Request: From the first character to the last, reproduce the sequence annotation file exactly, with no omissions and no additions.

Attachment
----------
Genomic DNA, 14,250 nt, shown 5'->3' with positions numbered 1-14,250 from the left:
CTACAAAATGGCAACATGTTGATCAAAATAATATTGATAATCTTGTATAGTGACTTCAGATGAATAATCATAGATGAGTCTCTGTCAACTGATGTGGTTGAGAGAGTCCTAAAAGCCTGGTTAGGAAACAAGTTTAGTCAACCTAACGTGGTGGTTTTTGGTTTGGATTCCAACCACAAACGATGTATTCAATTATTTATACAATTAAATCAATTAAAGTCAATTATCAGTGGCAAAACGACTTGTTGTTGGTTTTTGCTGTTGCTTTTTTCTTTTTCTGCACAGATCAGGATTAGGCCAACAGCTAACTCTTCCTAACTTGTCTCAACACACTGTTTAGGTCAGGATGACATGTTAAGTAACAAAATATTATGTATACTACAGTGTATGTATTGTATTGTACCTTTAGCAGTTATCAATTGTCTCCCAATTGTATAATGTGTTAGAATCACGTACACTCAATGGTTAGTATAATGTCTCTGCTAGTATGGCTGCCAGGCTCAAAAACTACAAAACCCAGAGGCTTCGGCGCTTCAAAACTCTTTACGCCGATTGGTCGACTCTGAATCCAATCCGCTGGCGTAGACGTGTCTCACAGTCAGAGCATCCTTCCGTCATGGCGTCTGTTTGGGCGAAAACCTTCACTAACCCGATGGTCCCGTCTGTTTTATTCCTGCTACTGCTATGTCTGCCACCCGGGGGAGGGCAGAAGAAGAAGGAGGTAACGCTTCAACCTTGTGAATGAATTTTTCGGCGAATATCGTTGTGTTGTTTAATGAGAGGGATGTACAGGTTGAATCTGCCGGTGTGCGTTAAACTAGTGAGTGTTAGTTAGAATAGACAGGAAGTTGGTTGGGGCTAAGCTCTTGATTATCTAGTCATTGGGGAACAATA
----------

Genomic DNA, 14,250 nt, shown 5'->3' with positions numbered 1-14,250 from the left:
CTACAAAATGGCAACATGTTGATCAAAATAATATTGATAATCTTGTATAGTGACTTCAGATGAATAATCATAGATGAGTCTCTGTCAACTGATGTGGTTGAGAGAGTCCTAAAAGCCTGGTTAGGAAACAAGTTTAGTCAACCTAACGTGGTGGTTTTTGGTTTGGATTCCAACCACAAACGATGTATTCAATTATTTATACAATTAAATCAATTAAAGTCAATTATCAGTGGCAAAACGACTTGTTGTTGGTTTTTGCTGTTGCTTTTTTCTTTTTCTGCACAGATCAGGATTAGGCCAACAGCTAACTCTTCCTAACTTGTCTCAACACACTGTTTAGGTCAGGATGACATGTTAAGTAACAAAATATTATGTATACTACAGTGTATGTATTGTATTGTACCTTTAGCAGTTATCAATTGTCTCCCAATTGTATAATGTGTTAGAATCACGTACACTCAATGGTTAGTATAATGTCTCTGCTAGTATGGCTGCCAGGCTCAAAAACTACAAAACCCAGAGGCTTCGGCGCTTCAAAACTCTTTACGCCGATTGGTCGACTCTGAATCCAATCCGCTGGCGTAGACGTGTCTCACAGTCAGAGCATCCTTCCGTCATGGCGTCTGTTTGGGCGAAAACCTTCACTAACCCGATGGTCCCGTCTGTTTTATTCCTGCTACTGCTATGTCTGCCACCCGGGGGAGGGCAGAAGAAGAAGGAGGTAACGCTTCAACCTTGTGAATGAATTTTTCGGCGAATATCGTTGTGTTGTTTAATGAGAGGGATGTACAGGTTGAATCTGCCGGTGTGCGTTAAACTAGTGAGTGTTAGTTAGAATAGACAGGAAGTTGGTTGGGGCTAAGCTCTTGATTATCTAGTCATTGGGGAACAATA